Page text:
Sagging skin can be a serious physical and cosmetic problem after significant weight loss. Seventy percent of people who undergo weight loss surgery, for example, suffer from excess sagging skin, reports a study in "Obesity Surgery" in 2013. Sagging skin can make you feel self-conscious, cause uncomfortable chafing and even be a barrier to physical activity. Whether or not sagging skin happens depends on how much weight you have to lose, your age at the time of weight loss and how quickly you've lost it. You can minimize the amount of sagging skin you develop with certain weight-loss strategies, but some loose skin is inevitable with extreme weight loss.
Speed of Weight Loss Affects Skin Elasticity
Skin sagging almost inevitably occurs when you lose a large amount of weight quickly, such as with bariatric surgery or a medically prescribed, very-low-calorie diet. The compounds that help promote skin elasticity -- elastin and collagen -- become stressed in the process of extreme weight loss. The faster this stress happens, the less able elastin and collagen are to bounce back and provide skin firmness.
To minimize the stress on the skin, aim for a slow, gradual rate of loss. When you lose weight at a rate of 1 to 2 pounds per week, you give elastin and collagen time to adapt. You may still have a fair amount of sag when you reach your goal weight if you lose 50 or more pounds, but it will be less severe than if you lose the weight at a faster rate.
Yo-yo dieting also encourages skin sag. When you repeatedly stress the skin with quick weight loss and gain it back, your skin's elasticity wears out and eventually, can't bounce back. Don't crash diet or try a plan with unsustainable tactics, like juice fasting or banning entire food groups. Instead, adopt a weight-loss plan that teaches you how to moderate portions. Choose healthy, whole foods so you lose weight once and for the long-term.
Take Care of Your Skin
As you age, collagen and elastin naturally lose their strength. The younger you are when you lose weight, the easier it is for skin to bounce back. Genetics also play a role in how elastic your skin is. You can't change your age or genetics, but remember that losing weight greatly reduces your risk of chronic disease and early death -- regardless of what your skin looks like afterward.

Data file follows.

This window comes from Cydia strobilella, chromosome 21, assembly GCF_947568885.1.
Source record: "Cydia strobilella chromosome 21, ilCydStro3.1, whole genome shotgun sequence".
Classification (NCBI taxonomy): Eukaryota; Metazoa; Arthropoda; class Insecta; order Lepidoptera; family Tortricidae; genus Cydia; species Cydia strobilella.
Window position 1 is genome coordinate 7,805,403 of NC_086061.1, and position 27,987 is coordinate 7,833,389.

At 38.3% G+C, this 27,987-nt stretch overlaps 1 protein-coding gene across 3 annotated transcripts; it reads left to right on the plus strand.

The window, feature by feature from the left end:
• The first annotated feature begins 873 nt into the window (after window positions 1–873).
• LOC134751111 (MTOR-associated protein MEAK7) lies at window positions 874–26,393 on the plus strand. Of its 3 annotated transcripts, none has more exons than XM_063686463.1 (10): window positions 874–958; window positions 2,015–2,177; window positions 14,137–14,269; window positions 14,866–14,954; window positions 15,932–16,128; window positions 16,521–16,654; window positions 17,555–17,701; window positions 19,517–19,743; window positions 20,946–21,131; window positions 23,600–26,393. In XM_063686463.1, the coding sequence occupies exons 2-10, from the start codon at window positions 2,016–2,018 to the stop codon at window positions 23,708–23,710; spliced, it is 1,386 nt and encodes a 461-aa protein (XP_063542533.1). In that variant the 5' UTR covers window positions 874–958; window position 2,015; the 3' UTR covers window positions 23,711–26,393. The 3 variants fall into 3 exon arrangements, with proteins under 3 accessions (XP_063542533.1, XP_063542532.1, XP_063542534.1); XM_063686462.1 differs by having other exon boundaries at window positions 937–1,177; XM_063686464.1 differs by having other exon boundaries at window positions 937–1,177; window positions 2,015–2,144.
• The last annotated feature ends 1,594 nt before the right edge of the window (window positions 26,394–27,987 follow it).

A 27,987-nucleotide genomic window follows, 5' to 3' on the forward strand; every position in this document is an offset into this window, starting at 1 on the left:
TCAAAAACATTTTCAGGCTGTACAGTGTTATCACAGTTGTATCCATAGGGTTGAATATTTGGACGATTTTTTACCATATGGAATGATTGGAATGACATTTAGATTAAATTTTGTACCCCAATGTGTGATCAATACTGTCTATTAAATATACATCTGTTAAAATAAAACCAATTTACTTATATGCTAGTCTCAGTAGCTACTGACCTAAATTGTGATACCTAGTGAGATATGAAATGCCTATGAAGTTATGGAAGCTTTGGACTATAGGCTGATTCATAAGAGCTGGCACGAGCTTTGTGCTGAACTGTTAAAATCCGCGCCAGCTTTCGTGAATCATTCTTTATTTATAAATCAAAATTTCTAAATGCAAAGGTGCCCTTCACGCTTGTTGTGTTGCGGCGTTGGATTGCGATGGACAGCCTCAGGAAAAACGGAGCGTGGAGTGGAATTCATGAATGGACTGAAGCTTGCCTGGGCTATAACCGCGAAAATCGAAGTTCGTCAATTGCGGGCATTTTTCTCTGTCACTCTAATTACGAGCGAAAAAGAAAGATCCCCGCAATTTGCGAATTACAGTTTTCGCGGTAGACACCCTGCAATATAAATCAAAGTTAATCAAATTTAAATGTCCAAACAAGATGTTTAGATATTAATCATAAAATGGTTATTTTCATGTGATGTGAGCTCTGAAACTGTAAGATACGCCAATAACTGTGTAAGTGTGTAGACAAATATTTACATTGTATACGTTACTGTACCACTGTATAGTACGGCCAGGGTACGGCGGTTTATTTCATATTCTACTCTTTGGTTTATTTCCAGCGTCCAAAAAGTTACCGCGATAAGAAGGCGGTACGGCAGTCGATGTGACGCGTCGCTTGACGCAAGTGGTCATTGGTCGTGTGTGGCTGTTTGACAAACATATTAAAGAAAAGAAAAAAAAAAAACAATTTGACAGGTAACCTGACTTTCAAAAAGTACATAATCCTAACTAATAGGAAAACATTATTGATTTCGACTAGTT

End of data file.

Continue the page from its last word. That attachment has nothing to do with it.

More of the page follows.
How you treat your skin can affect how well it tolerates weight loss without sagging. Sun damage and smoking can make your skin less elastic. Use sunscreen if you spend time outdoors, especially at the beach or pool, and make it a priority to quit a tobacco habit.
Exercise as You Lose Weight
Exercise is a critical strategy in losing weight. It burns calories and enhances your overall well being. Strength-training as you lose weight can help tighten muscles so they look firmer as you lose excess fat. This reduces the appearance of sagginess -- but tauter, tighter muscles can't make loose skin go away. Strength training will be most effective in reducing the appearance of loose skin in people who've lost a moderate amount of weight, such as 20 to 30 pounds.
Go for at least two sessions per week that address all your major muscle groups: arms, legs, glutes, abs, shoulders, back and chest. Do at least one set of an exercise, for each muscle group, that consists of eight to 12 repetitions with a weight heavy enough to fatigue you by the end. When 12 repetitions is easy to complete, add more weight and possibly additional sets.
Some Sagging Skin Is Inevitable
If you start with a body-mass index greater than 30, especially 35 to 40, excess skin is inevitable after losing weight. When you have overweight or obesity, skin stretches out to accommodate your larger body size; when you lose weight, the skin remains.
The "North American Journal of Medical Sciences" published research in 2013 noting that this loose skin often negatively affects people's satisfaction after weight-loss surgery. The researchers suggested that body-contouring surgery be made a regular part of obesity management because of the impact the loose skin has on people's feelings and self-image after weight loss. If you've lost a large percentage of your body mass and loose skin is affecting your quality of life, discuss medical treatment options with your doctor.
- NBC News: Lose Weight, Gain a "Loose Suit of Skin"
- Obesity Surgery: Impact of Excess Skin From Massive Weight Loss on the Practice of Physical Activity in Women
- Cosmoplitan: The Dumbest Thing You Can Do to Your Boobs
- North American Journal of Medical Science: Post-Bariatric Surgery Satisfaction and Body-Contouring Consideration After Massive Weight Loss
- Teens Health: How Do I Get Rid of Extra Skin?
- The Washingtonian: A Cheat Sheet to Get the Body You Want—Without Surgery
- NBC News: After Huge Weight Loss, Sagging Skin Remains